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  1. #11
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    Quote Originally Posted by Chris.Liepe View Post
    BetThisNameAintTaken-
    Here's an article I wrote a few years back about exactly what you're going through with your practice aspirations:
    http://members.jamplay.com/articles/...orkout-concept

    Give it a read and I look forward to hearing your thoughts

    -Chris
    There are some really good ideas and sound advice in that article. I like the idea of having that time slot, sort of like I do for my project song, and I find 30 minutes is about right for something that takes a lot of focus. For me I start burning out on my concentration shortly before the 30 minutes is up. If I try to work beyond that I start getting frustrated and I think that causes me to lose ground. I also find it helps to put my guitar down and do something else at the end of that 30 minutes, because if I don't I find myself wandering back into the project I need the rest from.

    I also like how you handle the "mastering" thing. In my mind that would involve months on that concept. And I do find that when I take a break from something I have been working at, I seem to actually be a little better at it when I come back to it. That makes your 5 days a week thing look really more effective. Right now I feel that pretty much everything I do needs a lot of improvement. Which makes it difficult to figure out where to start. But I think the most immediate thing I need to learn how to do is mute the strings I am not using. Just doing that will make the stuff I already know how to do sound a lot better. I think I will come up with a slogan for that. I am guessing for something that basic a week or two to develop a new habit of holding my picking hand should be good. It will make a short attainable goal for me. I find that reaching an easy goal encourages me to take on more difficult ones.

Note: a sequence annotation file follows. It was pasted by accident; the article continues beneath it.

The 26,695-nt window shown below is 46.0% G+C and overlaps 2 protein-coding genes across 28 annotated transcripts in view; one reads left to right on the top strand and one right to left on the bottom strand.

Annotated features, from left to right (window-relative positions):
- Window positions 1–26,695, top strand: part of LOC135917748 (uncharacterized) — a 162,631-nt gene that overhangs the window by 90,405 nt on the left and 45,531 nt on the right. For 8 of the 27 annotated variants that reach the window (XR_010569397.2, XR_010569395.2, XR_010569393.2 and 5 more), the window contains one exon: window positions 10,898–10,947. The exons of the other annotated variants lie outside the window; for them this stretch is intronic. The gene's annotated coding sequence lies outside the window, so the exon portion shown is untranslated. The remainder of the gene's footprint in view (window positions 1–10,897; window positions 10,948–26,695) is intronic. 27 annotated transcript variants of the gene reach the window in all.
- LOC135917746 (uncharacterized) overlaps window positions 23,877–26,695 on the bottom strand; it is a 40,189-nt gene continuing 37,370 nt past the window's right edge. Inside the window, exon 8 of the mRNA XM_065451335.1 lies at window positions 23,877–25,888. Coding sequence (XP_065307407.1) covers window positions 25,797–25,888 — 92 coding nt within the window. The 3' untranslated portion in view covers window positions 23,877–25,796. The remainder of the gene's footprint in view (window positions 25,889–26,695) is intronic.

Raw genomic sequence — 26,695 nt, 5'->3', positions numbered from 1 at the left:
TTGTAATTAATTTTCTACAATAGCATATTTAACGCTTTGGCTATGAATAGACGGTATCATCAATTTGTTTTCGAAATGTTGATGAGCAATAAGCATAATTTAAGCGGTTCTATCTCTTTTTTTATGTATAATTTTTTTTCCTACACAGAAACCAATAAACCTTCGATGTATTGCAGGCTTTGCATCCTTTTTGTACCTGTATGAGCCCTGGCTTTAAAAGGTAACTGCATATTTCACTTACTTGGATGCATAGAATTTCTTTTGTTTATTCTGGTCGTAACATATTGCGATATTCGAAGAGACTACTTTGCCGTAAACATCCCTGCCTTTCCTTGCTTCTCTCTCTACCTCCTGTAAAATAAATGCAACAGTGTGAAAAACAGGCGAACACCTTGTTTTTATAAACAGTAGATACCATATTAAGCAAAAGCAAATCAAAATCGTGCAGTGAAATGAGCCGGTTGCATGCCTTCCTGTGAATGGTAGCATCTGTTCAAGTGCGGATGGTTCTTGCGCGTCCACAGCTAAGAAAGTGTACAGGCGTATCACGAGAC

2. #12
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    Awesome, ya that's a great focus! You're on the right track for sure! In my live "Pentatonic Precision" course, we deal with string muting on and off quite a bit. As well as in my Blues Roots To Rock course. Let me know if I can be of any more help!
    -Chris Liepe
    Content/Instructor
    JamPlay.com

  3. #13
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    Cool

    I'm in pretty much the same situation as you - taught myself how to play back in HS and only took a couple of formal courses over the years. Played for about 35 years but really never got much better. Put the guitar away about 8-9 years ago and just picked it up again after finding Jamplay. Now I'm trying to get myself back in shape - at least to the point where I was 10 years ago.

    What I've discovered is a world of information that was not available to me years ago that had shown me big holes in my previous learnings. I thought I would jump into a Phase 2 course right away but discovered too many holes in my knowledge so I started watching a Phase electric course and even though alot of the basic material is old hat for me there are lots of valuable nuggets of missing (for me) info that has proven invaluable to me.

    Since the site makes it easy to set up lists of courses you want to investigate I would suggest doing just that and then take them on one at a time - work through each one thoroughly and get the material down well before moving on to the next. This way you stay focused. If you try to tackle multiple ares at the same time you are likely to never master any of them completely.

  4. #14
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    I was just looking at the intro to Chris Liepe's upcoming Live course on "Starting to Record". Great idea. In the intro text Chris says this:

    There are two types of guitar players out there: noodlers and artists. For the moment, forget about classifying your guitar playing as beginner, intermediate or advanced; instead think about what you are creating with your guitar playing. What are you doing with your guitar? Recording is one of the main ways you can begin to give yourself a reason to play. When you create music, even if it is simple music, you cross over from noodler to artist.